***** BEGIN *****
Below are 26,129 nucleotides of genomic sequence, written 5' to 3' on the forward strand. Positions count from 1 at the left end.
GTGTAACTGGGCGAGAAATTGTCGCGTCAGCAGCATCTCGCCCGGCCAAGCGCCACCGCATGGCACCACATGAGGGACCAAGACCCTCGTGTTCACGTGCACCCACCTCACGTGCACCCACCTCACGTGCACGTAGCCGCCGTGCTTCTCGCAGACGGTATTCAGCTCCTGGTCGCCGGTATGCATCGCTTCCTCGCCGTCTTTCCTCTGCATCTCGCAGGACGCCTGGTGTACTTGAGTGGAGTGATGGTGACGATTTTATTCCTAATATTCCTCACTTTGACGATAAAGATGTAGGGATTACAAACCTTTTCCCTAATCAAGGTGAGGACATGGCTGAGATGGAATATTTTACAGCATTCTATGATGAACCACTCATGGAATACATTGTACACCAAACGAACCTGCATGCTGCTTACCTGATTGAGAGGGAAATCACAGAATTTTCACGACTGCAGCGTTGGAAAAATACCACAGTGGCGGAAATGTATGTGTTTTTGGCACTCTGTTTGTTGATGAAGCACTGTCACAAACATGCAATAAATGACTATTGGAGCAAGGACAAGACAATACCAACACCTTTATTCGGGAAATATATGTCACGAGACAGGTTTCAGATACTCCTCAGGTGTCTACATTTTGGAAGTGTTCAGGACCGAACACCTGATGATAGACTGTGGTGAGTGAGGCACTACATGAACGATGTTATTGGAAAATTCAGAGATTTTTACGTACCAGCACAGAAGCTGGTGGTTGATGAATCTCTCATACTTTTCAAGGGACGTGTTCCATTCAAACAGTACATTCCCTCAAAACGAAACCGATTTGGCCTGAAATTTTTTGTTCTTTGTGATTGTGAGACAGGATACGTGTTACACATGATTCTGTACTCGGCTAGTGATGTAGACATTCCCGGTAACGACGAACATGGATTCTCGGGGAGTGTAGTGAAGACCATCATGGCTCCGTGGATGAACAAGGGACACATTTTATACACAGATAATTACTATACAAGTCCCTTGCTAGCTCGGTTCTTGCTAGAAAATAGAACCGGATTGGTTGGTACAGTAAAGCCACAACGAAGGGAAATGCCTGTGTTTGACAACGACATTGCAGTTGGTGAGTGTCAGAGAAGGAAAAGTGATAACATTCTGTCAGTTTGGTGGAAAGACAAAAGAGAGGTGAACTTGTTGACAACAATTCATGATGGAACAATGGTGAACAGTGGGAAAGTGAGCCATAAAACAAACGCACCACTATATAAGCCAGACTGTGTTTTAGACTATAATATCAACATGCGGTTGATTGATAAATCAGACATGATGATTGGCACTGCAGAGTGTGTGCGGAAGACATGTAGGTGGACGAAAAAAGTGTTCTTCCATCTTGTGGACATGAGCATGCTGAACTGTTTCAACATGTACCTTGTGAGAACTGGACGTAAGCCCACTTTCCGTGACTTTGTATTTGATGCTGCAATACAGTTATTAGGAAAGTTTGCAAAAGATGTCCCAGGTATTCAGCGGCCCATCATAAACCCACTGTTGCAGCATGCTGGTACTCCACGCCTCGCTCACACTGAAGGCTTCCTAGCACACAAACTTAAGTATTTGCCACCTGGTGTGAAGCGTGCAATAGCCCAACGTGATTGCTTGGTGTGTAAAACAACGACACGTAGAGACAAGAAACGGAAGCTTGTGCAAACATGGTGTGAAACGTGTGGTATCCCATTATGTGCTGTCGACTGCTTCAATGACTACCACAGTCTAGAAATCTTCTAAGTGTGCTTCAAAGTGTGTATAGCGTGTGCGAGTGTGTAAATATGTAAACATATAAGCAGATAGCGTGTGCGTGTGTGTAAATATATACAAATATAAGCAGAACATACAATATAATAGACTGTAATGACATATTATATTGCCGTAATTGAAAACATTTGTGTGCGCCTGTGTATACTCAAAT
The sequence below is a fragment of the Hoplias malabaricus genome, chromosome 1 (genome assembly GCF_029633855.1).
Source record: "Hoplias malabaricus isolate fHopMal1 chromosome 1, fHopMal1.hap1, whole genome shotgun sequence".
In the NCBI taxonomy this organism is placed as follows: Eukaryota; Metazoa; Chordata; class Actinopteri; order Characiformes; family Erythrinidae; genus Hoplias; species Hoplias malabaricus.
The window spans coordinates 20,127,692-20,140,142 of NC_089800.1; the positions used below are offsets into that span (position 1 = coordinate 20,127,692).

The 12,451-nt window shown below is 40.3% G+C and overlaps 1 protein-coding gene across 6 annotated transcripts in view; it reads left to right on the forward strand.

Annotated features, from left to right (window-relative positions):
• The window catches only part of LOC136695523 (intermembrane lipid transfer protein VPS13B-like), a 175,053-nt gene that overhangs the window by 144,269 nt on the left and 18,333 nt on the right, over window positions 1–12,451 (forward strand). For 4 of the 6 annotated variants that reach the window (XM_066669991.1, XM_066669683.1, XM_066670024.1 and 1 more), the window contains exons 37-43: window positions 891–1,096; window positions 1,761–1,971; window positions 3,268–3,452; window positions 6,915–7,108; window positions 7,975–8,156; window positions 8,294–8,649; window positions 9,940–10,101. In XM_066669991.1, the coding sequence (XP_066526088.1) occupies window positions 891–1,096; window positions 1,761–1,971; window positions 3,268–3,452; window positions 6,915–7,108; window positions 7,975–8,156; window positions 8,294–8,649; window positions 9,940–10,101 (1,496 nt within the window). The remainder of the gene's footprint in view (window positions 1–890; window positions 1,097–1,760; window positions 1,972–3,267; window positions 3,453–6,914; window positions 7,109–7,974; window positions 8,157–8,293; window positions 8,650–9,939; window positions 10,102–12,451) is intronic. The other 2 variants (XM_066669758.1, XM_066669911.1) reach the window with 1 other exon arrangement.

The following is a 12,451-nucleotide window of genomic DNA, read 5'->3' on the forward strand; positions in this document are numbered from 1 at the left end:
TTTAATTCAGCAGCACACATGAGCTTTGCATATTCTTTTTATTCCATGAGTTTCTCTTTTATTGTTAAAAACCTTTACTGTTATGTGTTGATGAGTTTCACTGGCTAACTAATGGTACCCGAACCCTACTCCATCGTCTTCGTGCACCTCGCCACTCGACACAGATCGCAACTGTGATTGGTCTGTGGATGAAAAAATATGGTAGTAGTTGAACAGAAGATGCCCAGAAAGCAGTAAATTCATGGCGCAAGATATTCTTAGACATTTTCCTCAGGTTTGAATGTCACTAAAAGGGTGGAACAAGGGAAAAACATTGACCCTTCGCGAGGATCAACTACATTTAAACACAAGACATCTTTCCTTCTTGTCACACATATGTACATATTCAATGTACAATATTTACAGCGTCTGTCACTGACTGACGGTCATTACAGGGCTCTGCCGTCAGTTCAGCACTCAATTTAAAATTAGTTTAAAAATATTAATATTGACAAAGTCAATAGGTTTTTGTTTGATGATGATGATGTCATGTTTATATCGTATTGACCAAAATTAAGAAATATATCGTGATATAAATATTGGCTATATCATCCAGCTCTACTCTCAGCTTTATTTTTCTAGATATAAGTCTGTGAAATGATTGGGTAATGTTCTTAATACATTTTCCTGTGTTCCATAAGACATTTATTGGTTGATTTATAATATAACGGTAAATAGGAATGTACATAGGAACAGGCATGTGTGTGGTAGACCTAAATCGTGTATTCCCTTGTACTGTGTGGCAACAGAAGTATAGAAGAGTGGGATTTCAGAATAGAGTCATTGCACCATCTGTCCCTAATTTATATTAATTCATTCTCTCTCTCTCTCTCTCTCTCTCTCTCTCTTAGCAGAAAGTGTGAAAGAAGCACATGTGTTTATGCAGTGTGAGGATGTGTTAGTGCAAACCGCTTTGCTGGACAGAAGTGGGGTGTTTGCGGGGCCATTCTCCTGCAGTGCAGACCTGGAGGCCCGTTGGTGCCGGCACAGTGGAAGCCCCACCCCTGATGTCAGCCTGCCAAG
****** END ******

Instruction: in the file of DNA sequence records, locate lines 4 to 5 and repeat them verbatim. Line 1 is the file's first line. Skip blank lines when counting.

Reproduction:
Source record: "Hoplias malabaricus isolate fHopMal1 chromosome 1, fHopMal1.hap1, whole genome shotgun sequence".
In the NCBI taxonomy this organism is placed as follows: Eukaryota; Metazoa; Chordata; class Actinopteri; order Characiformes; family Erythrinidae; genus Hoplias; species Hoplias malabaricus.